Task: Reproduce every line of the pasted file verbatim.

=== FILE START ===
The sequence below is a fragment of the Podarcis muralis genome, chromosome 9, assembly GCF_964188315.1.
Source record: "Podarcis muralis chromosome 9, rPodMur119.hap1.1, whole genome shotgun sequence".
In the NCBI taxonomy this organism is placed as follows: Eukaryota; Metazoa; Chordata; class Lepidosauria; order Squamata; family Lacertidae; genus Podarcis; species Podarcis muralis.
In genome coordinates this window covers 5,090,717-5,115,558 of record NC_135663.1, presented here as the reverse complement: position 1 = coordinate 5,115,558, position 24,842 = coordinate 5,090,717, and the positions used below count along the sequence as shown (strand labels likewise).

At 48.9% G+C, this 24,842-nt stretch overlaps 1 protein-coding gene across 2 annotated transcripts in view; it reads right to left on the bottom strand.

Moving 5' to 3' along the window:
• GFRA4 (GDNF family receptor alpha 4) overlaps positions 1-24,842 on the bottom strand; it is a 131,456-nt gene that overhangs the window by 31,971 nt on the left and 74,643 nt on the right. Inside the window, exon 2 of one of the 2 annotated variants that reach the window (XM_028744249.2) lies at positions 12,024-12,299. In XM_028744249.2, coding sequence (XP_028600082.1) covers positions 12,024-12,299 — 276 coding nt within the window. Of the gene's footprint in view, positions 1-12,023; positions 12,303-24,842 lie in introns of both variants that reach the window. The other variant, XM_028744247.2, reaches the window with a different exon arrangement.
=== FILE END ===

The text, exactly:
The sequence below is a fragment of the Podarcis muralis genome, chromosome 9, assembly GCF_964188315.1.
Source record: "Podarcis muralis chromosome 9, rPodMur119.hap1.1, whole genome shotgun sequence".
In the NCBI taxonomy this organism is placed as follows: Eukaryota; Metazoa; Chordata; class Lepidosauria; order Squamata; family Lacertidae; genus Podarcis; species Podarcis muralis.
In genome coordinates this window covers 5,090,717-5,115,558 of record NC_135663.1, presented here as the reverse complement: position 1 = coordinate 5,115,558, position 24,842 = coordinate 5,090,717, and the positions used below count along the sequence as shown (strand labels likewise).

At 48.9% G+C, this 24,842-nt stretch overlaps 1 protein-coding gene across 2 annotated transcripts in view; it reads right to left on the bottom strand.

Moving 5' to 3' along the window:
• GFRA4 (GDNF family receptor alpha 4) overlaps positions 1-24,842 on the bottom strand; it is a 131,456-nt gene that overhangs the window by 31,971 nt on the left and 74,643 nt on the right. Inside the window, exon 2 of one of the 2 annotated variants that reach the window (XM_028744249.2) lies at positions 12,024-12,299. In XM_028744249.2, coding sequence (XP_028600082.1) covers positions 12,024-12,299 — 276 coding nt within the window. Of the gene's footprint in view, positions 1-12,023; positions 12,303-24,842 lie in introns of both variants that reach the window. The other variant, XM_028744247.2, reaches the window with a different exon arrangement.